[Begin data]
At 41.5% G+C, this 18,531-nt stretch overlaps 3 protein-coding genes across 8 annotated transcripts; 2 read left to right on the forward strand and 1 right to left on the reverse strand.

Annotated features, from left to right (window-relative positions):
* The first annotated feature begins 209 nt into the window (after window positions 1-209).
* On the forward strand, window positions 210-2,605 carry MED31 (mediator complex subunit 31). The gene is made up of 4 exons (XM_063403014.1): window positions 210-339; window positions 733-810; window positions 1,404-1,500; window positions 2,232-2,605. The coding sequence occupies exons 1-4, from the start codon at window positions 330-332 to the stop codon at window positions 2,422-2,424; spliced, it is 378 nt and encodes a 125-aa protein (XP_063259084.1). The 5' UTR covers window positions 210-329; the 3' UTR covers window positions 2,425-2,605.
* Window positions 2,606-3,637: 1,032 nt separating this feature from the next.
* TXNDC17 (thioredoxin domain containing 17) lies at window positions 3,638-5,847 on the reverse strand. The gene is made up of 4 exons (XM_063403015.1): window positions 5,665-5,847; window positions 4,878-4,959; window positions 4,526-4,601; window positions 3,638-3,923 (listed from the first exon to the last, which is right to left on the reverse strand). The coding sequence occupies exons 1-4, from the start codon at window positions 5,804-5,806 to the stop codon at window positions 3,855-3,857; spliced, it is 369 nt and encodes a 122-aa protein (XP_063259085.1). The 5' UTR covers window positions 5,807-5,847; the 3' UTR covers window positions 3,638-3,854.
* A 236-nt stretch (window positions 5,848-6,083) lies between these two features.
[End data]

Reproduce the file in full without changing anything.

At 41.5% G+C, this 18,531-nt stretch overlaps 3 protein-coding genes across 8 annotated transcripts; 2 read left to right on the forward strand and 1 right to left on the reverse strand.

Annotated features, from left to right (window-relative positions):
* The first annotated feature begins 209 nt into the window (after window positions 1-209).
* On the forward strand, window positions 210-2,605 carry MED31 (mediator complex subunit 31). The gene is made up of 4 exons (XM_063403014.1): window positions 210-339; window positions 733-810; window positions 1,404-1,500; window positions 2,232-2,605. The coding sequence occupies exons 1-4, from the start codon at window positions 330-332 to the stop codon at window positions 2,422-2,424; spliced, it is 378 nt and encodes a 125-aa protein (XP_063259084.1). The 5' UTR covers window positions 210-329; the 3' UTR covers window positions 2,425-2,605.
* Window positions 2,606-3,637: 1,032 nt separating this feature from the next.
* TXNDC17 (thioredoxin domain containing 17) lies at window positions 3,638-5,847 on the reverse strand. The gene is made up of 4 exons (XM_063403015.1): window positions 5,665-5,847; window positions 4,878-4,959; window positions 4,526-4,601; window positions 3,638-3,923 (listed from the first exon to the last, which is right to left on the reverse strand). The coding sequence occupies exons 1-4, from the start codon at window positions 5,804-5,806 to the stop codon at window positions 3,855-3,857; spliced, it is 369 nt and encodes a 122-aa protein (XP_063259085.1). The 5' UTR covers window positions 5,807-5,847; the 3' UTR covers window positions 3,638-3,854.
* A 236-nt stretch (window positions 5,848-6,083) lies between these two features.